Most of the tents in this review are double-wall tents. This is probably the type of tent you think of when you imagine a camping tent. These consist of an inner tent body that is erected with two or more poles (and which has all the mesh windows and doors and zippers) and a rain fly that goes over the main body of the tent to keep out wind and water. Because the two components are (most often) completely separate, this means you can decide to use just the tent and feel more al fresco as it often will have lots of mesh so you can see and commune with nature and the stars at night. You can then deploy the rain fly overtop when things turn south or you want more privacy (and warmth) at night.

These tents might be free-standing, meaning they don't rely on stakes to hold their shape (though stakes ARE an absolute must to keep it from going anywhere), or they might rely on being staked out to help fill out and take shape.

Fully covered and looking for fun.
Fully covered and looking for fun.
Photo: Rob Gaedtke

Camping tents are designed to be comfortable, enjoyable shelters, used in situations where camping is the whole point of the trip. Since they are not intended for backpacking, there is no need for compromises in materials or campground comfort to lighten the load in your backpack. That's another reason to choose a traditional double-wall design. They are easier to ventilate and give you the freedom to pitch only the inner tent to keep bugs out and allow you to drift off to sleep while gazing at the Milky Way.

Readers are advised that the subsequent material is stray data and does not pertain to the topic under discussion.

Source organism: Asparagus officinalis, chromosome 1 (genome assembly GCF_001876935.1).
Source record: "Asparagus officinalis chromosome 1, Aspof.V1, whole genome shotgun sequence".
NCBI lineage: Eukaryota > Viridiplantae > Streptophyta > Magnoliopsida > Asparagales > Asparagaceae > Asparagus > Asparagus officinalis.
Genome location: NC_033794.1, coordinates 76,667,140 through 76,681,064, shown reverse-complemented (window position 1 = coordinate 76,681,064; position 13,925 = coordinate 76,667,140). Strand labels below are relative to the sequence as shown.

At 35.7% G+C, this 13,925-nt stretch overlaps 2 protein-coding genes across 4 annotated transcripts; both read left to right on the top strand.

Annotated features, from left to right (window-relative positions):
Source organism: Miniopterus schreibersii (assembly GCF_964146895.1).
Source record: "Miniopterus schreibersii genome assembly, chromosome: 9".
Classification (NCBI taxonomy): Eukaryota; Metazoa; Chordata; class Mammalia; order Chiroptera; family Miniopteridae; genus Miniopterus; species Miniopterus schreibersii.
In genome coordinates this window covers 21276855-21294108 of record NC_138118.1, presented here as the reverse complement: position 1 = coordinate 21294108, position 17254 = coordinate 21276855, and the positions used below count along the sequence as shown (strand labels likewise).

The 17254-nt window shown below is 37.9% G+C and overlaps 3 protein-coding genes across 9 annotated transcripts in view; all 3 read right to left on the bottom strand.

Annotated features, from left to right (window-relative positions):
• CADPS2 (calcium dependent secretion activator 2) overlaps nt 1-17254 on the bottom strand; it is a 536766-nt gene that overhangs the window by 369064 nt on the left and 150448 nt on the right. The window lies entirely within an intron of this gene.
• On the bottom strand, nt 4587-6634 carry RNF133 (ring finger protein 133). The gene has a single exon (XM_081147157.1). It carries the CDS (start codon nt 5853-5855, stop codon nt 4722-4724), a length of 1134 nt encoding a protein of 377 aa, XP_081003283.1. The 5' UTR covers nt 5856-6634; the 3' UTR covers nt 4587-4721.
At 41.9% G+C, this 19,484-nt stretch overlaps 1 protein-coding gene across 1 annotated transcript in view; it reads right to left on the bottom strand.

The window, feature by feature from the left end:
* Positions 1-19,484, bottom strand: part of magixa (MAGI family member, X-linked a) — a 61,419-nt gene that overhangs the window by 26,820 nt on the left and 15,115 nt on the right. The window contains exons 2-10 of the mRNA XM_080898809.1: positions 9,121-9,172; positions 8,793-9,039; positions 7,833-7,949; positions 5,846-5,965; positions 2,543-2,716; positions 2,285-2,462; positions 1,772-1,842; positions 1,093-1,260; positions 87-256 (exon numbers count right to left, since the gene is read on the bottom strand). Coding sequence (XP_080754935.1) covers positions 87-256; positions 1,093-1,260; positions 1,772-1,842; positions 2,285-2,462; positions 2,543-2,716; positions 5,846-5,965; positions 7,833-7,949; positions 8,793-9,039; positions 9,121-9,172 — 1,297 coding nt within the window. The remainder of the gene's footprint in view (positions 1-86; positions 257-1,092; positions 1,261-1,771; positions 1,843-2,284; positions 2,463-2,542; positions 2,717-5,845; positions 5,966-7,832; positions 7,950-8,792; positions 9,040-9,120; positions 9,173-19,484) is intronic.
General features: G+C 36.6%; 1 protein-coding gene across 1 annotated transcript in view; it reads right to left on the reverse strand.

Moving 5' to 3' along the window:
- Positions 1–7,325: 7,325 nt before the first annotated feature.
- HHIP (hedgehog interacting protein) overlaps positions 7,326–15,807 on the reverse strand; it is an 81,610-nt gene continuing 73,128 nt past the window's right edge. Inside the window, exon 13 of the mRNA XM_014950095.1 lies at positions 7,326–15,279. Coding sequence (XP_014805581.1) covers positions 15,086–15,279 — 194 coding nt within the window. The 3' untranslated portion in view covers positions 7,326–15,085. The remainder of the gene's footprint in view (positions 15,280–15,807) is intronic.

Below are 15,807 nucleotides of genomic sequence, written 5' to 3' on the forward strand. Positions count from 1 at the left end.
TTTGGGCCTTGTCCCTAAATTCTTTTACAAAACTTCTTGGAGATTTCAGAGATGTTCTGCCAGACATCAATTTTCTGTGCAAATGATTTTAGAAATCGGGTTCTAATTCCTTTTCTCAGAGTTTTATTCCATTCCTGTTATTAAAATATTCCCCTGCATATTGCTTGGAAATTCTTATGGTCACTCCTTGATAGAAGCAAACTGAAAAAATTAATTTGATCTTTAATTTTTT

The open ceiling gives a nice vantage point for stargazing when the...
The open ceiling gives a nice vantage point for stargazing when the sun goes down.
Photo: Rob Gaedtke

Single-Wall


Single-wall tents are typically used for mountaineering purposes. Overall, they are lighter and more compact than a rugged double-wall tent, even if intended for the same purpose. The only single-wall tent in this review is the Coleman 4-Person Cabin with Instant Setup. This means the tent body itself is fully waterproof. The tradeoff with single-wall tents is that they can be harder to ventilate, and the material does not breathe very well, so they tend to accumulate condensation.

A top-down view of the small but fast Coleman Cabin.
A top-down view of the small but fast Coleman Cabin.
Photo: Rob Gaedtke

Six-Person vs. Four-Person


We've included a selection of both larger "6-person" tents as well as smaller tents deemed "4-person". The number stated on a tent is how many people can sleep in the tent in a sleeping bag, shoulder to shoulder. A good rule for car camping is to go up two. If you are a family of four, a 6-person tent is going to be perfect. If you are a couple, a 4-person tent will fit the bill nicely. Likewise, consider the amount of "stuff" you have and if it can be put in the vestibule or if it needs to be in the tent with you.

Looking in the back door/vestibule of an older version of the...
Looking in the back door/vestibule of an older version of the Wawona. Listed as a 6-person, there's probably ample room for 4-5 adults in sleeping bags, but it gets a little sardine-like above that. However, the massive, fully enclosed front vestibule is completely an option for heartier campers who can bunk right on the grass or ground (with a pad, ground cloth, or what-have-you).